The SMA gene replacement therapy developed by the Mendell and Kaspar teams at Nationwide Children’s Hospital and collaborators at Ohio State University has the realistic potential to cure a devastating neurological disorder of newborn infants. Because of the inherent nature of gene therapy, a single dose, phase 1 trial has the potential to save lives. To date, this appears to be the case in 15 infants with the single gene disorder SMA. A powerfully succinct summary of the significance the NEJM report was made by Dr. Jim Wilson, a gene therapy pioneer at the University of Pennsylvania in a Science online commentary published contemporaneously with the NEJM manuscript. Dr. Wilson says “This was not a modest improvement. This is a transformational change. That’s what we had always hoped gene therapy would be.” (Gene therapy’s new hope: A neuron-targeting virus is saving infant lives. Science Nov. 1, 2017).

This study is a beautiful example of multidisciplinary team science at partnering academic institutions advancing a life-saving therapeutic from the laboratory, to preclinical studies, deftly though complex regulatory pathway, to the clinic and – with final FDA approval – hopefully into the marketplace.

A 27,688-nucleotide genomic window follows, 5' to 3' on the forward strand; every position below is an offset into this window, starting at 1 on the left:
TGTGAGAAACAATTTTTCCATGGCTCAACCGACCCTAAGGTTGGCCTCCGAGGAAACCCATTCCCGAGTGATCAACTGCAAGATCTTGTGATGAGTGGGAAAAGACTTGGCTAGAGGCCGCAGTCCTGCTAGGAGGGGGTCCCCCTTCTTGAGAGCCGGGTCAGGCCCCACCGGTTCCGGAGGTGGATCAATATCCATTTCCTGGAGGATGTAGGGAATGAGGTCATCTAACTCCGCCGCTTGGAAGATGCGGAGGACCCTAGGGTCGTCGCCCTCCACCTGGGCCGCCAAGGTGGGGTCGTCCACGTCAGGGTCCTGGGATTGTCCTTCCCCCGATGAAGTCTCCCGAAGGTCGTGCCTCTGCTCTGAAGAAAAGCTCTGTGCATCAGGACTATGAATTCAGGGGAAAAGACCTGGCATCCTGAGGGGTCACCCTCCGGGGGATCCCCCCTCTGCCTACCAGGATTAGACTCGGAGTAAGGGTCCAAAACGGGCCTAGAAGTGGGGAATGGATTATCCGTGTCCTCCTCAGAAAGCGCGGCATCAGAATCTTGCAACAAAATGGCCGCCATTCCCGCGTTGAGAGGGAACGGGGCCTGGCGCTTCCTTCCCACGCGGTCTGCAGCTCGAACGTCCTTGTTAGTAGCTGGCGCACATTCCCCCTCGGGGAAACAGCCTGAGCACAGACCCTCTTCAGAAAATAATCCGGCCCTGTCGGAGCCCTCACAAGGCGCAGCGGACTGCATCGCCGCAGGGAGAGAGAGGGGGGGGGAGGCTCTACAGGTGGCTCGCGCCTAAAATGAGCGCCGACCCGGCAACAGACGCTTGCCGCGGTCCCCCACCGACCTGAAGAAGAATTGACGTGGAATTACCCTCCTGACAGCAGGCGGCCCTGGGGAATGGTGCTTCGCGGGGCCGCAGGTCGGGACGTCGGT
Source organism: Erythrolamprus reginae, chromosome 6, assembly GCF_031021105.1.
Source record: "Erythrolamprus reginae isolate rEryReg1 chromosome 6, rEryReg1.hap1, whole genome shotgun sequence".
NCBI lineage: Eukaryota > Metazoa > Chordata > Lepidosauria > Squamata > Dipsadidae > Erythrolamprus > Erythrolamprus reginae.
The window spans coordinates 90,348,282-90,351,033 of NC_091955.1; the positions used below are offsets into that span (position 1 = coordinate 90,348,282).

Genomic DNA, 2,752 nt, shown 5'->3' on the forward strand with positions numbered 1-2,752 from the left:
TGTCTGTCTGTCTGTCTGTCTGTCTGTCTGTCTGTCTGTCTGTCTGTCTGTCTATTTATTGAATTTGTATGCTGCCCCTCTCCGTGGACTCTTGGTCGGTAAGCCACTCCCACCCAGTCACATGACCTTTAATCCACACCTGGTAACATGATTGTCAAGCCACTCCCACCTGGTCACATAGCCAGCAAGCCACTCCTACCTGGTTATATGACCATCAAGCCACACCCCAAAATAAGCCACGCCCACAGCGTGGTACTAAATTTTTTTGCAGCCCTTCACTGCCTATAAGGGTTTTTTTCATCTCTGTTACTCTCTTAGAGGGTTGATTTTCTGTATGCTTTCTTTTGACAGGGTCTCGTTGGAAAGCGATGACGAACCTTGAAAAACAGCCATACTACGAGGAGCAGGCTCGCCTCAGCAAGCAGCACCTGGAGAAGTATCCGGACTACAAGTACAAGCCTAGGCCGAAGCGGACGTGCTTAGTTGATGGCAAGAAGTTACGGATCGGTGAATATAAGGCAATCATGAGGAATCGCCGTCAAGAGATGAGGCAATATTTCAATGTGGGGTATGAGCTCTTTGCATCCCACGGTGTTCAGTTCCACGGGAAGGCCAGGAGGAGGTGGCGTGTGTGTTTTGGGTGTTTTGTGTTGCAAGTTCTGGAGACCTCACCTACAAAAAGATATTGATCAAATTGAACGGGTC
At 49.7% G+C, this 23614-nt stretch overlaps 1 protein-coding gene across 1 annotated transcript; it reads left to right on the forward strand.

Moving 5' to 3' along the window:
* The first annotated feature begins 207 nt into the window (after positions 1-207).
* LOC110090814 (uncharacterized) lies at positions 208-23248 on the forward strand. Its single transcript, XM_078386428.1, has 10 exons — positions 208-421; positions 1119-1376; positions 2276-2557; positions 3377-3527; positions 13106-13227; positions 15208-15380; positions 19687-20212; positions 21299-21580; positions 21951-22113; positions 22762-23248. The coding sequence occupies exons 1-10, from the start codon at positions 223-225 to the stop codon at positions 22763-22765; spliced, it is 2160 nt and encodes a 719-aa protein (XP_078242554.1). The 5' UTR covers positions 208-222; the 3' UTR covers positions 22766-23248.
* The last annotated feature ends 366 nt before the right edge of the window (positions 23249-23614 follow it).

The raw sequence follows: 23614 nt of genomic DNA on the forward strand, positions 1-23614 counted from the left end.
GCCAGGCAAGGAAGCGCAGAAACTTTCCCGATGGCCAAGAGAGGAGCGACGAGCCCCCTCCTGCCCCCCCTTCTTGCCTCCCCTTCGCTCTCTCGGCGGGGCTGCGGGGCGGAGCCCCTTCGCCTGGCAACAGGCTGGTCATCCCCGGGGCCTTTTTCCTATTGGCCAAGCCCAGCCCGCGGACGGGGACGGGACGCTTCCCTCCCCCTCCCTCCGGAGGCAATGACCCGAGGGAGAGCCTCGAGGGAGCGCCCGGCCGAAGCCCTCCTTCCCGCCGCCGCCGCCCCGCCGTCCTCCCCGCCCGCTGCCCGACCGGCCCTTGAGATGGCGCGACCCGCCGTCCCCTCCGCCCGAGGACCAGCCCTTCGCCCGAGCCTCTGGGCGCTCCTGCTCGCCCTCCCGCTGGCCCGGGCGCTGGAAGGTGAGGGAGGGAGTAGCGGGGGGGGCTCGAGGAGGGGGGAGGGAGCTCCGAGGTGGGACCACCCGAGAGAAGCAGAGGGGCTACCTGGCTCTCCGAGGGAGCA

Journal citation: 

Jerry R. Mendell, M.D., Samiah Al-Zaidy, M.D., Richard Shell, M.D., W. Dave Arnold, M.D., Louise R. Rodino-Klapac, Ph.D., Thomas W. Prior, Ph.D., Linda Lowes, P.T., Ph.D., Lindsay Alfano, D.P.T., Katherine Berry, P.T., Kathleen Church, M.S.W., John T. Kissel, M.D., Sukumar Nagendran, M.D., James L’Italien, Ph.D., Douglas M. Sproule,M.D., Courtney Wells, B.S., Jessica A. Cardenas,Ph.D., Marjet D. Heitzer, Ph.D., Allan Kaspar, Ph.D., Sarah Corcoran, B.S., Lyndsey Braun, B.S., Shibi Likhite, Ph.D., Carlos Miranda, Ph.D., Kathrin Meyer, Ph.D., K.D. Foust, Ph.D., Arthur H.M. Burghes, Ph.D., and Brian K. Kaspar, Ph.D. 

N EnglJ Med 2017; 377:1713-1722November 2,2017DOI: 10.1056/NEJMoa1706198